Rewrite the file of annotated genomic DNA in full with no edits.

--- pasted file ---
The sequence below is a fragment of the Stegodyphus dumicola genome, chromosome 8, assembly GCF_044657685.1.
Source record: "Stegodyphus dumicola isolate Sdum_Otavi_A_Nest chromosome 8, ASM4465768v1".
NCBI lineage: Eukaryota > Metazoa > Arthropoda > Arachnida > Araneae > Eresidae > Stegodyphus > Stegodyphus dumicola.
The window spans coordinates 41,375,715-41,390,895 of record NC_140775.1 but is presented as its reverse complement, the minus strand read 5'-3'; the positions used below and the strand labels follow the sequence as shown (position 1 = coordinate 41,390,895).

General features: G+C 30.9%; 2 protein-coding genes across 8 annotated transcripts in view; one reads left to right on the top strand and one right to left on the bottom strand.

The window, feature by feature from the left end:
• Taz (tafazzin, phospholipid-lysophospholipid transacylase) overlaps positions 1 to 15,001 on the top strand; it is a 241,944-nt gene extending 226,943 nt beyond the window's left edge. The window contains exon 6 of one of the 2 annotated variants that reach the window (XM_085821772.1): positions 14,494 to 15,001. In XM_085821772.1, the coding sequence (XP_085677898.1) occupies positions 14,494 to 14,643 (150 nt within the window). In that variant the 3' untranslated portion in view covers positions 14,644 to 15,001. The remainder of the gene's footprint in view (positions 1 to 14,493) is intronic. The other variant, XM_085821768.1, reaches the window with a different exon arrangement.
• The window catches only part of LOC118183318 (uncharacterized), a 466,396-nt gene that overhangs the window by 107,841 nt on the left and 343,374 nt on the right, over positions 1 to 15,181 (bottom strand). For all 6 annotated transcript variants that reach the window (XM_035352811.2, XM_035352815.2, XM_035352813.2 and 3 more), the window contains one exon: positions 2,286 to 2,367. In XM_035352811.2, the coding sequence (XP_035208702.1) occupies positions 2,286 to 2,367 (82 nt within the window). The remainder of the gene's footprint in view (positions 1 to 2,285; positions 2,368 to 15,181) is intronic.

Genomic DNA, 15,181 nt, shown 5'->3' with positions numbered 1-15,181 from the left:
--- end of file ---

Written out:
The sequence below is a fragment of the Stegodyphus dumicola genome, chromosome 8, assembly GCF_044657685.1.
Source record: "Stegodyphus dumicola isolate Sdum_Otavi_A_Nest chromosome 8, ASM4465768v1".
NCBI lineage: Eukaryota > Metazoa > Arthropoda > Arachnida > Araneae > Eresidae > Stegodyphus > Stegodyphus dumicola.
The window spans coordinates 41,375,715-41,390,895 of record NC_140775.1 but is presented as its reverse complement, the minus strand read 5'-3'; the positions used below and the strand labels follow the sequence as shown (position 1 = coordinate 41,390,895).

General features: G+C 30.9%; 2 protein-coding genes across 8 annotated transcripts in view; one reads left to right on the top strand and one right to left on the bottom strand.

The window, feature by feature from the left end:
• Taz (tafazzin, phospholipid-lysophospholipid transacylase) overlaps positions 1 to 15,001 on the top strand; it is a 241,944-nt gene extending 226,943 nt beyond the window's left edge. The window contains exon 6 of one of the 2 annotated variants that reach the window (XM_085821772.1): positions 14,494 to 15,001. In XM_085821772.1, the coding sequence (XP_085677898.1) occupies positions 14,494 to 14,643 (150 nt within the window). In that variant the 3' untranslated portion in view covers positions 14,644 to 15,001. The remainder of the gene's footprint in view (positions 1 to 14,493) is intronic. The other variant, XM_085821768.1, reaches the window with a different exon arrangement.
• The window catches only part of LOC118183318 (uncharacterized), a 466,396-nt gene that overhangs the window by 107,841 nt on the left and 343,374 nt on the right, over positions 1 to 15,181 (bottom strand). For all 6 annotated transcript variants that reach the window (XM_035352811.2, XM_035352815.2, XM_035352813.2 and 3 more), the window contains one exon: positions 2,286 to 2,367. In XM_035352811.2, the coding sequence (XP_035208702.1) occupies positions 2,286 to 2,367 (82 nt within the window). The remainder of the gene's footprint in view (positions 1 to 2,285; positions 2,368 to 15,181) is intronic.

Genomic DNA, 15,181 nt, shown 5'->3' with positions numbered 1-15,181 from the left: